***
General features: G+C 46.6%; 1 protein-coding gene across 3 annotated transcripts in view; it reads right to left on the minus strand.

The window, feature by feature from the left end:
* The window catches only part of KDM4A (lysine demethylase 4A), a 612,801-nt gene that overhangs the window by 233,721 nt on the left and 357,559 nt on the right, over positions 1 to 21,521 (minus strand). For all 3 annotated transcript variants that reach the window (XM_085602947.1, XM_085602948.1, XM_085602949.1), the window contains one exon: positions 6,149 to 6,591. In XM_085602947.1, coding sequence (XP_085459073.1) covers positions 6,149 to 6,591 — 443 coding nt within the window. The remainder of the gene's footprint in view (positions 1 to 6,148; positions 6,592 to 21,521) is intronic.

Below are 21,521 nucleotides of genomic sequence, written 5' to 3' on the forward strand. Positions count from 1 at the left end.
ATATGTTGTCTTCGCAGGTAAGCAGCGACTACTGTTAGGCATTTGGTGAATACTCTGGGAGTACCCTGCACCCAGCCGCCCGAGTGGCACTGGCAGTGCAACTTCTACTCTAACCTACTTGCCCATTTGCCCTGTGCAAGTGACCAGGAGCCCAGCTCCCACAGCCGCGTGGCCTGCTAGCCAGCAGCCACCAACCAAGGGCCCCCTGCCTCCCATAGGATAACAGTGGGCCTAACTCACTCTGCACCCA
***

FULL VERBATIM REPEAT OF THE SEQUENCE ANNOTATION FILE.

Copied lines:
General features: G+C 46.6%; 1 protein-coding gene across 3 annotated transcripts in view; it reads right to left on the minus strand.

The window, feature by feature from the left end:
* The window catches only part of KDM4A (lysine demethylase 4A), a 612,801-nt gene that overhangs the window by 233,721 nt on the left and 357,559 nt on the right, over positions 1 to 21,521 (minus strand). For all 3 annotated transcript variants that reach the window (XM_085602947.1, XM_085602948.1, XM_085602949.1), the window contains one exon: positions 6,149 to 6,591. In XM_085602947.1, coding sequence (XP_085459073.1) covers positions 6,149 to 6,591 — 443 coding nt within the window. The remainder of the gene's footprint in view (positions 1 to 6,148; positions 6,592 to 21,521) is intronic.

Below are 21,521 nucleotides of genomic sequence, written 5' to 3' on the forward strand. Positions count from 1 at the left end.
ATATGTTGTCTTCGCAGGTAAGCAGCGACTACTGTTAGGCATTTGGTGAATACTCTGGGAGTACCCTGCACCCAGCCGCCCGAGTGGCACTGGCAGTGCAACTTCTACTCTAACCTACTTGCCCATTTGCCCTGTGCAAGTGACCAGGAGCCCAGCTCCCACAGCCGCGTGGCCTGCTAGCCAGCAGCCACCAACCAAGGGCCCCCTGCCTCCCATAGGATAACAGTGGGCCTAACTCACTCTGCACCCA